In recent years concussions and the associated long-term effects have become a hot topic in sports medicine. Controversy still exists among experts in the medical community on how these injuries can be best treated, managed and prevented but the prevailing research at this time supports a multi-systematic approach, tracking physical symptoms and symptom management, vestibular disruptions, cognitive impairments, and emotional effects, and monitoring appropriate mental and physical stresses for best return to play decision making and preparation.
For athletes with a suspected concussion our best recommendations are as follows:
- Have the concussion evaluated by a licensed medical professional with expertise in treating concussion.
- Sports Activities must stop immediately. Do NOT allow the athlete to participate in sports or any other activity with risk of head injury until he/she is cleared by a licensed medical professional with expertise in treating concussion. Serious side effects, sometime fatal, can result if an acutely concussed athlete returns to play and sustains a second concussion.
- Do NOT allow the athlete to engage in strenuous physical activity—even activity with little chance of head impact —until he/she has recovered from his/her concussion or has been advised by a licensed medical professional with expertise in treating concussion. Strenuous physical activity during early stages of concussion robs your brain of the energy it needs for healing.
- Limit strenuous cognitive activity until you have recovered from your concussion or have been advised by a licensed medical professional with expertise in treating concussion. Your brain requires additional energy to heal from a concussion, and excessive mental effort interferes with recovery. This may require coordination with school councilors to allow for time off from school, modified homework, extra time for assignments and/or access to the school nurses office for intermittent breaks when returning to school.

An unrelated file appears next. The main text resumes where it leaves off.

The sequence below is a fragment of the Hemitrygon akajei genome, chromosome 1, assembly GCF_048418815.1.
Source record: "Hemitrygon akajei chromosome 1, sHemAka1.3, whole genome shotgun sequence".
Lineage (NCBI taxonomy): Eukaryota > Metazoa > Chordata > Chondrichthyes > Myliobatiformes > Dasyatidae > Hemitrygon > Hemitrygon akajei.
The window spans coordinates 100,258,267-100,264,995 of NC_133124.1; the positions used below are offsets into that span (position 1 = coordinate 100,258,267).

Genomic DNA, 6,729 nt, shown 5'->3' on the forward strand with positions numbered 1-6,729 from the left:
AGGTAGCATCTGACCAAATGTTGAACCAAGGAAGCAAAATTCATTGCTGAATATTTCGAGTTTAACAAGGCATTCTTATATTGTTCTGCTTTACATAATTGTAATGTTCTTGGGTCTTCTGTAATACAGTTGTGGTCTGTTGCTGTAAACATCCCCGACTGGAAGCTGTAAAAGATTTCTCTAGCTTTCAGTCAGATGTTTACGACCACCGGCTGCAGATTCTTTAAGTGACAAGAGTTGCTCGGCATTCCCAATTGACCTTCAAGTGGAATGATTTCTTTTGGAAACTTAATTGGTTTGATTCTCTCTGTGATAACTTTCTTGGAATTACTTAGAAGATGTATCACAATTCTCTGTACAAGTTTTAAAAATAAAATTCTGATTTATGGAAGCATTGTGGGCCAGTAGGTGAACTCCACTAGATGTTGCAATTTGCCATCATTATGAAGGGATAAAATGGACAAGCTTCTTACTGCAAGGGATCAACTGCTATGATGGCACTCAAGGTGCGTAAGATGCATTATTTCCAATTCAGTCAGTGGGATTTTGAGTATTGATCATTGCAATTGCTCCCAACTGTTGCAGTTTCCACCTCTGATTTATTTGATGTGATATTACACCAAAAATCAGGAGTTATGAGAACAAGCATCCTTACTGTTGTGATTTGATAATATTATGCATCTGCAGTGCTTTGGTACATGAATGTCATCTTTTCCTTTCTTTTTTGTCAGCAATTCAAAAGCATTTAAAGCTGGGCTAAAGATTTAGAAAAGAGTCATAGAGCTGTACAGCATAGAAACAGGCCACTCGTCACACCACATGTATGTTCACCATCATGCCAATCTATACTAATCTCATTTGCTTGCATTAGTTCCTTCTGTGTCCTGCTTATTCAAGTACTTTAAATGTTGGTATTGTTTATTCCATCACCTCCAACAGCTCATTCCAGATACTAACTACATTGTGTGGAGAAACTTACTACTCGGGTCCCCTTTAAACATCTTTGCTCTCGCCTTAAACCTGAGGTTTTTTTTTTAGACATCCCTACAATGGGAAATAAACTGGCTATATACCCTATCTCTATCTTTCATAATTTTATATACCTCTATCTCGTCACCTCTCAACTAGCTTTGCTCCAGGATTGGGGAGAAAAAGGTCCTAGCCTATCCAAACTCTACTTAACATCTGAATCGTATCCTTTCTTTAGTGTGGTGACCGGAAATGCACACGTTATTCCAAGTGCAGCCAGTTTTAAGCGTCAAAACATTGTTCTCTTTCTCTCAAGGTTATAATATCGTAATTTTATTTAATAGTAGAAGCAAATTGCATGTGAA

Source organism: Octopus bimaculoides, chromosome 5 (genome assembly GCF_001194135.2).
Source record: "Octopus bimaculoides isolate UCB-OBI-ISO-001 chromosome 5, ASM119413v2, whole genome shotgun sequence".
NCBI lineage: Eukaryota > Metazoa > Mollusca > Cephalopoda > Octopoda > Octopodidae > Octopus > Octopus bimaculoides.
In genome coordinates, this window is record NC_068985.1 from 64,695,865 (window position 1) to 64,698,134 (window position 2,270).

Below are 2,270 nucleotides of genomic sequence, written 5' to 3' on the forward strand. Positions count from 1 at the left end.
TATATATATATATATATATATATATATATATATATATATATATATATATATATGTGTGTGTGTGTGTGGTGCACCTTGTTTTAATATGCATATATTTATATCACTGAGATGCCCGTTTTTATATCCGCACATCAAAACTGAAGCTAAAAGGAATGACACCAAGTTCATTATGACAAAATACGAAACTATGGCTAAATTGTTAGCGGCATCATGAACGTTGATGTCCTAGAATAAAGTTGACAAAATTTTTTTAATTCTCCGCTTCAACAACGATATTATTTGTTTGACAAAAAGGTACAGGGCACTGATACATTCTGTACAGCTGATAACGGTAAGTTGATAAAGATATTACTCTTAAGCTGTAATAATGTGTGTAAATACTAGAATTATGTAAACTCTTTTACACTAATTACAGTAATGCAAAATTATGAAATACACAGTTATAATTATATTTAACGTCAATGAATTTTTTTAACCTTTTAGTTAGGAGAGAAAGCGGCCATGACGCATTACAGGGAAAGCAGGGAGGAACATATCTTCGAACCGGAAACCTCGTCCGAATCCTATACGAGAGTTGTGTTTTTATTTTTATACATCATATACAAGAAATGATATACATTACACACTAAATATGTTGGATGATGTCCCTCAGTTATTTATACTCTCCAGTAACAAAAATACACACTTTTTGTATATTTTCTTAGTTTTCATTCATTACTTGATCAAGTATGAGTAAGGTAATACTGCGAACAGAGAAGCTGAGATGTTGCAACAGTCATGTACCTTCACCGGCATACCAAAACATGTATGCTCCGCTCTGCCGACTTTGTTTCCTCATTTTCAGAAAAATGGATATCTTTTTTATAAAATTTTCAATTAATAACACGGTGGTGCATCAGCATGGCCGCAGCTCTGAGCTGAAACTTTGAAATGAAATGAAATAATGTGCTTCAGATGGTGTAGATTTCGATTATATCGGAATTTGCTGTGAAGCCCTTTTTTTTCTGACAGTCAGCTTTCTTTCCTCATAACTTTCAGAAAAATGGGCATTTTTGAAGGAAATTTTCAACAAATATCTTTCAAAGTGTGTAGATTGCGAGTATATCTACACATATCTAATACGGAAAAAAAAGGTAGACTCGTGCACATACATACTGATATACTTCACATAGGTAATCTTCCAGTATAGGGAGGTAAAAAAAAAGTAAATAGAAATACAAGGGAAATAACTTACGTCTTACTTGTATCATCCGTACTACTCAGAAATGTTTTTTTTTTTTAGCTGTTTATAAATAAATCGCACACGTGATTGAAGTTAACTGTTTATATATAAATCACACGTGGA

- Do NOT allow the athlete to consume any alcoholic beverages.
- Do NOT allow the athlete to take aspirin or ibuprofen (unless prescribed by physician) after the injury as these products may increase the risk of a bleed and may mask symptoms of a more severe injury.
- Get plenty of sleep and rest. This will help your brain to recover from the concussion.
- Complete rest beyond 1-3 days is very rarely needed and may actually be counter productive for recovery.
What is a concussion?
Current thinking is that a concussion results from both structural damage (on the cellular level) and neuropsychiatric factors. Said another way, concussion is a brain injury that occurs when the brain is shaken inside the skull, causing trauma and changes in the brain’s chemistry and energy supply. It can be easy to miss as diagnostic imaging such as magnetic resonance imaging (MRI) or a computer tomography (CT) scan is usually normal. A concussion might happen as a result of a direct blow to the head or an indirect force, such as whiplash.
Signs and symptoms
|Headache||Difficulty with short term or long term memory||Irritability|
|Difficulty with balance||Slowed “processing” (for instance, a decreased ability to think through problems)||Anxiety|
|Fatique||Difficulty with concentration||Mood swings|
|Difficulty with sleeping||Aggression|
|Double or blurred vision||Decreased tolerance to stress|
What is post-concussion syndrome?